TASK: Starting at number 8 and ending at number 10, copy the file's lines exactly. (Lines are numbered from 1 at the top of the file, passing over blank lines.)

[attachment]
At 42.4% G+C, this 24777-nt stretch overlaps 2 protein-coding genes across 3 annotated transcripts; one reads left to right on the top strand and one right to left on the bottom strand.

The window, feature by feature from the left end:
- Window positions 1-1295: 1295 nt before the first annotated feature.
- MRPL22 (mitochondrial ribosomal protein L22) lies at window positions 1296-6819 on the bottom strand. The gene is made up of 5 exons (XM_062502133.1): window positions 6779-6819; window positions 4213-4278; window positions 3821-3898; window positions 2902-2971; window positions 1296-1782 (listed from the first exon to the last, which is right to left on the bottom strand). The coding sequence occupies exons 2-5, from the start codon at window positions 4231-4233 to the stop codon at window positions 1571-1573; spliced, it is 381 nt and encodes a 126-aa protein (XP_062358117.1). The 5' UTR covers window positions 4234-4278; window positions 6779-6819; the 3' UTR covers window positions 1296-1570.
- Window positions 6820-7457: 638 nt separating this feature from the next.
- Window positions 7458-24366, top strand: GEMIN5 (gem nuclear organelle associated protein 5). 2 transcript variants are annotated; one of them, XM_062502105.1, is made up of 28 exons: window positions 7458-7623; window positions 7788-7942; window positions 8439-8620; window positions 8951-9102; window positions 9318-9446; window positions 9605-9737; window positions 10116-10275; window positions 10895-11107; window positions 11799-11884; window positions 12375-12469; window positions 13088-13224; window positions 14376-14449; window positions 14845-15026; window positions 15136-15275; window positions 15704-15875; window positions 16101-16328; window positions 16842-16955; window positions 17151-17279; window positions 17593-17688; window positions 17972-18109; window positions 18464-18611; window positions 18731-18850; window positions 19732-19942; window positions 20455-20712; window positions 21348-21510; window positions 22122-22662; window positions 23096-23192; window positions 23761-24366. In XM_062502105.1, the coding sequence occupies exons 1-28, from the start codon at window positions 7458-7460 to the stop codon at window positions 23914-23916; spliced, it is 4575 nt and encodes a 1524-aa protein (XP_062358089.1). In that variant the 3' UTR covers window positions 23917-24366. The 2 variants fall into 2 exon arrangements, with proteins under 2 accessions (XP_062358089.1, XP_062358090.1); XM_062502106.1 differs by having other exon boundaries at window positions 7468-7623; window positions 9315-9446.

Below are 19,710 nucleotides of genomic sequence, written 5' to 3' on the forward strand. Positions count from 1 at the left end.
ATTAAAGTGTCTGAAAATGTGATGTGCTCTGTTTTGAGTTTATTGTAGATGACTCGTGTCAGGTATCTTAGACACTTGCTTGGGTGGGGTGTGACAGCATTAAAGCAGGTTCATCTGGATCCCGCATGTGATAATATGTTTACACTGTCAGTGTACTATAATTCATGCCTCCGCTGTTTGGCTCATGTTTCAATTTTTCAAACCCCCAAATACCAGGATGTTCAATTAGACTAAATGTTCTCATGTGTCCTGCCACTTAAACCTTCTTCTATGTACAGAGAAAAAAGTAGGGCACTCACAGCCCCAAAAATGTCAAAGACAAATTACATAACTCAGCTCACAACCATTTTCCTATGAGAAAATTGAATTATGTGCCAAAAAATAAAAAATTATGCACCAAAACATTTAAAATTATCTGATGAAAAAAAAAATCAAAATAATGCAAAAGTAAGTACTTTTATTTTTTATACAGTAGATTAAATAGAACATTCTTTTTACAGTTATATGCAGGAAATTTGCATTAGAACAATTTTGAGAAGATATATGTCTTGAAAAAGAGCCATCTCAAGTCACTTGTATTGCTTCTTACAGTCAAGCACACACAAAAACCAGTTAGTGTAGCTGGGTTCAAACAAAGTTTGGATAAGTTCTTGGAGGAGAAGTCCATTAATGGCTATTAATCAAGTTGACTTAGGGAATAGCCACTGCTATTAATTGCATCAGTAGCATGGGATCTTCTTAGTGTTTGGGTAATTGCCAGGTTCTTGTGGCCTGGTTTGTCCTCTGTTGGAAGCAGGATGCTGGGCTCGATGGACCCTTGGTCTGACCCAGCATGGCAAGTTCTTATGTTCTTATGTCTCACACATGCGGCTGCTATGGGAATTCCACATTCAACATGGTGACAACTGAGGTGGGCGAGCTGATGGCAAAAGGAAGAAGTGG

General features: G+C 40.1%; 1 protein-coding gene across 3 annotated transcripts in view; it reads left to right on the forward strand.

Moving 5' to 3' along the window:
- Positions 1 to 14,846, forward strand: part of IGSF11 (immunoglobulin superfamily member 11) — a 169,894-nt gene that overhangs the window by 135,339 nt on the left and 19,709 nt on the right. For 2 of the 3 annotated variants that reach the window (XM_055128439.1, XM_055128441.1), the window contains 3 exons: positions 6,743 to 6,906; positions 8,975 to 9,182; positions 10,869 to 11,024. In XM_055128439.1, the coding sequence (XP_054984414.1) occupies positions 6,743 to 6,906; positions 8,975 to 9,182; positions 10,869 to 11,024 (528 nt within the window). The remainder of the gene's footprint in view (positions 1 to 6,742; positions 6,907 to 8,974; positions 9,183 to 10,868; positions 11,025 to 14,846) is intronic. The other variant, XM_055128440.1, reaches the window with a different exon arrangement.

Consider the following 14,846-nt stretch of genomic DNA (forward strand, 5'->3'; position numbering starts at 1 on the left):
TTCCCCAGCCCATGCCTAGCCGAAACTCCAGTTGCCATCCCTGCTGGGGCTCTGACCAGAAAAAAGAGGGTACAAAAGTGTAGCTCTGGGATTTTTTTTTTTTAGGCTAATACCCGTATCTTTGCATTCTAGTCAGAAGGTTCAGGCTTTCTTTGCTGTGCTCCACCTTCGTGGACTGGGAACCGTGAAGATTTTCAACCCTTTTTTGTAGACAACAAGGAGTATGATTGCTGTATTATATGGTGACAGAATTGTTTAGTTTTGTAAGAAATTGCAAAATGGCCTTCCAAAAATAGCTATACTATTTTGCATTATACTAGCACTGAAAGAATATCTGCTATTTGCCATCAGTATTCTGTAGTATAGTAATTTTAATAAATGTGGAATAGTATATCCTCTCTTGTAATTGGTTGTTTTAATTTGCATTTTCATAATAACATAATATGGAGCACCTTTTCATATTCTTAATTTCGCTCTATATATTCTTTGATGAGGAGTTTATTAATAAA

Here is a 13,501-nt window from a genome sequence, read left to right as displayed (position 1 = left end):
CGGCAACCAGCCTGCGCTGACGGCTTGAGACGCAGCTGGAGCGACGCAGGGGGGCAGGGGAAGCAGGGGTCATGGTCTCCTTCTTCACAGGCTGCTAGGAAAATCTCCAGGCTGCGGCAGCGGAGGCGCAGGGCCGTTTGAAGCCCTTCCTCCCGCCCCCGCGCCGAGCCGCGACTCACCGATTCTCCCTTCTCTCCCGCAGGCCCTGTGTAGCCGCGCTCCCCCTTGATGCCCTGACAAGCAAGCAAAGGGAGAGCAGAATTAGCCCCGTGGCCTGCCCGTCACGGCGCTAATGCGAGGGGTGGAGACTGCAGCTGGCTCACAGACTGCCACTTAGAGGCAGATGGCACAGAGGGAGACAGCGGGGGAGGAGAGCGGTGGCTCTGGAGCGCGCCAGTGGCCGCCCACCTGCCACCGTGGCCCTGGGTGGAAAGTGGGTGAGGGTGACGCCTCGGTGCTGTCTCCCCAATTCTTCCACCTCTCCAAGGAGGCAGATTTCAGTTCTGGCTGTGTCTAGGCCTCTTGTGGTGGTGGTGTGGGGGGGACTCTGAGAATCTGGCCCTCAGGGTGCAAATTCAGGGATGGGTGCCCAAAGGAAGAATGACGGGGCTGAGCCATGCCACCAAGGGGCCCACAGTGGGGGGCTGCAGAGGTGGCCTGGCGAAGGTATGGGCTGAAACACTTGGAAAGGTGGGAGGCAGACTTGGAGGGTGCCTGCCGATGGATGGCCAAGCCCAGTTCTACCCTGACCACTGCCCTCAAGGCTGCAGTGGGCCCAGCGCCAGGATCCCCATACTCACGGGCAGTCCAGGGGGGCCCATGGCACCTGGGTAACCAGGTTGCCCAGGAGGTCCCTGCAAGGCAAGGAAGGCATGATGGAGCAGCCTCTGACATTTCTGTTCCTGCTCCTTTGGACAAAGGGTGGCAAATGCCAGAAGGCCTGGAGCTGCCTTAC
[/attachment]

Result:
ATTAAAGTGTCTGAAAATGTGATGTGCTCTGTTTTGAGTTTATTGTAGATGACTCGTGTCAGGTATCTTAGACACTTGCTTGGGTGGGGTGTGACAGCATTAAAGCAGGTTCATCTGGATCCCGCATGTGATAATATGTTTACACTGTCAGTGTACTATAATTCATGCCTCCGCTGTTTGGCTCATGTTTCAATTTTTCAAACCCCCAAATACCAGGATGTTCAATTAGACTAAATGTTCTCATGTGTCCTGCCACTTAAACCTTCTTCTATGTACAGAGAAAAAAGTAGGGCACTCACAGCCCCAAAAATGTCAAAGACAAATTACATAACTCAGCTCACAACCATTTTCCTATGAGAAAATTGAATTATGTGCCAAAAAATAAAAAATTATGCACCAAAACATTTAAAATTATCTGATGAAAAAAAAAATCAAAATAATGCAAAAGTAAGTACTTTTATTTTTTATACAGTAGATTAAATAGAACATTCTTTTTACAGTTATATGCAGGAAATTTGCATTAGAACAATTTTGAGAAGATATATGTCTTGAAAAAGAGCCATCTCAAGTCACTTGTATTGCTTCTTACAGTCAAGCACACACAAAAACCAGTTAGTGTAGCTGGGTTCAAACAAAGTTTGGATAAGTTCTTGGAGGAGAAGTCCATTAATGGCTATTAATCAAGTTGACTTAGGGAATAGCCACTGCTATTAATTGCATCAGTAGCATGGGATCTTCTTAGTGTTTGGGTAATTGCCAGGTTCTTGTGGCCTGGTTTGTCCTCTGTTGGAAGCAGGATGCTGGGCTCGATGGACCCTTGGTCTGACCCAGCATGGCAAGTTCTTATGTTCTTATGTCTCACACATGCGGCTGCTATGGGAATTCCACATTCAACATGGTGACAACTGAGGTGGGCGAGCTGATGGCAAAAGGAAGAAGTGG

General features: G+C 40.1%; 1 protein-coding gene across 3 annotated transcripts in view; it reads left to right on the forward strand.

Moving 5' to 3' along the window: